Tennessee is home to a some great races, from sprints to iron distance. With a love of triathlon but without the time to train for something longer, I’ve decided to race four of the biggest Olympic tris in the state. In case you want to try one or all of them, here’s a lot at four of the biggest- Challenge Knoxville (formerly Rev3) in May, Chattanooga Waterfront in June, Music City in July, and Riverbluff (formerly Nashvegas) in August. (Note: Memphis is May is a classic and an obvious 5th option- would have have made for a very cool 5 races Olympic logo symmetry- but with some changes going on with the race and location, it was hard to do course comparisons. Hopefully next year.)
To start, here they are by the basics and numbers, but I’ll also get into the background and a few stories for these great races.
Knoxville- wetsuit-legal, 2/3 downriver
Chattanooga- generally non-wetsuit, 100% downriver
Music City- generally non-wetsuit, circle swim
Riverbluff- generally non-wetsuit, circle swim
(note: wet-suit notes are based on general water temp)
Knoxville- 1640 feet of climb, 1 cat 5 climb
Chattanooga Waterfront- 578 feet of climb, 1 cat 5 climb
Music City- 676 feet of climb
Riverbluff – 698 feet of climb
Knoxville- 190 feet
Chattanooga- 173 feet
Music City- 339 feet
Riverbluff- 41 feet
With a look at the basics, Chattanooga looks to be the easiest in the swim, followed by Knoxville.
On the bike, the elevation changes are virtually the same for the the June to August races, with Knoxville being vastly more difficult. One year I stumbled across the finished line and happened to come across pro Matty Reed, who had won an hour earlier and was waiting for the awards ceremony. I said hello and followed that up by saying, “Wow, that’s pretty hilly!” He shrugged his shoulders and said, “Well…rolling.”
On the run, even with the change of moving the 6.2 miles to a flatter course instead of running up and down hills in downtown Nashville, Music City still clocks in as the most difficult.
Personally, I love this race. With pros racing, it has a big feel to it. The finish line is great, the support is great, and the fact that it is so family friendly is huge. This was my first ‘big’ race. Until then, my wife wasn’t very much on board with the whole triathlon thing. But when the kids got to do a scavenger hunt and then run down the finish with me at the end, something clicked. She said, “Hey, let’s do this one every year.” And for the most part, we have. There are Challenge logos on the clothes and signage, but it’s still very much a Rev3 event, which is a good thing. The hills on the bike are difficult- I actually do better on road by than tri bike for this one- but to me, that just adds to it. I’ve really enjoyed meeting several pros there, listening in on the pro Q&A, and getting to a fan. All in all, it’s certainly a favorite. With the addition of Challenge, it’s nice to be connected to the “other” global triathlon race series. (Note: There is also a half iron distance for you over-achievers.)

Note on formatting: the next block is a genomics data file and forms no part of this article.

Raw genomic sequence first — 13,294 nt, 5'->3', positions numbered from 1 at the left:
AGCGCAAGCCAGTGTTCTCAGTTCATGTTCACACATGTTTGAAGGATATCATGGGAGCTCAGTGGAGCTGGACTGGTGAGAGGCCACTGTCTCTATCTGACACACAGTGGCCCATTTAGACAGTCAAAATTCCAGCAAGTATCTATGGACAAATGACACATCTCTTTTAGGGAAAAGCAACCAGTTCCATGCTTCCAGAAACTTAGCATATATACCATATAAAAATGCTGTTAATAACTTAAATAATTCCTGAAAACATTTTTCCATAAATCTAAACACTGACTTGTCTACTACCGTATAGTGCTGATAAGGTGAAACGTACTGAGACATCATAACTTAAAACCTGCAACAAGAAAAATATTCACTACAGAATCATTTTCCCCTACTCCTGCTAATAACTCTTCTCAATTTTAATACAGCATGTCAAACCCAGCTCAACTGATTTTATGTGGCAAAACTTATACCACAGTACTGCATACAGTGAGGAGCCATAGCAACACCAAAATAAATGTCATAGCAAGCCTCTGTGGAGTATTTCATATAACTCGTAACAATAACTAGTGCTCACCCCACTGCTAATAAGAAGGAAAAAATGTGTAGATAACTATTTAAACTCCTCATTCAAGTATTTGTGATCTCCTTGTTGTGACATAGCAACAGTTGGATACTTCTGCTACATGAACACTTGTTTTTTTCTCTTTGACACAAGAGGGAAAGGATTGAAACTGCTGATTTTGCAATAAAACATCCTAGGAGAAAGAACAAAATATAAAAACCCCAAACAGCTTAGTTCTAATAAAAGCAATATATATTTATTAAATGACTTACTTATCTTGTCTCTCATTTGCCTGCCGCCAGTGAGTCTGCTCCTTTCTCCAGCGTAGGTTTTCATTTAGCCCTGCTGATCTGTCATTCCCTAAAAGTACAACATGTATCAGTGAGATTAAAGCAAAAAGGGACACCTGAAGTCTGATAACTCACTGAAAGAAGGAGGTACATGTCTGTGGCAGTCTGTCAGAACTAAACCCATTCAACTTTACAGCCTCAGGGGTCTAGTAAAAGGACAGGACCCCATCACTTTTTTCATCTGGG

Every year I want to do this race, and every year something comes up. So far, we’re in the clear this year, and I’m excited about racing it for the first time. Although I’m not a fan of time trial starts for open-water events, I am very excited about the downriver swim, the relatively flat bike and the flat run. If I’m getting a PR this summer, it’s likely going to be here. From a family perspective, it’s hard to get better than Chattanooga. While you’re off on the bike, your family can check out the amazing Tennessee Aquarium or hop the trolley for free to get back and forth from your hotel. Team Magic always puts on a great race, so I’m expecting good things!
Pop quiz- Which race is older than Escape from Alcatraz, Wildflower, and Challenge Roth? It’s the Music City triathlon. The race began in 1979, just a year after the Ironman Hawaii, and is one of the oldest continuous triathlons in the world. The course has moved around the city several times but has found a downtown right on the river. This was my first Olympic distance race, and therefore is stuck in my head as crazy difficult, but if you’re racing in the south in the middle of the summer, you’ve got to expect some heat. Doing well in such an historic race is certainly something to talk about with your friends, and a must on your Tennessee triathlon bucket list. (Note: There is also a sprint option, which is a lot of fun, too.)
The newest of the bunch, Riverbluff is great for scenery if you prefer the outdoors to the big city. Says Kat Williams of Start2Finish, “The venue is beautiful – Lake front with the post race party under a grove of trees. You can also camp at the race site. The bike course is hot, hilly and hard (especially the half). If you’ve ever heard of the Wildflower triathlon in California, the future of this race is inspired by that one.” For me, it’s been a good race to close out the season. With the move from early September to early August, it promises to be hot and challenging, but still keep the great atmosphere. (Note: There is a sprint option. There’s also normally a half as well, but due to road construction, the half is taking a year off.)
Out of these or others, which is your favorite Tennessee Olympic race? Comment below!
I’m excited to try all of these races, and I hope you’re inspired to race one or more as well.
Why Older Triathletes Are Freaks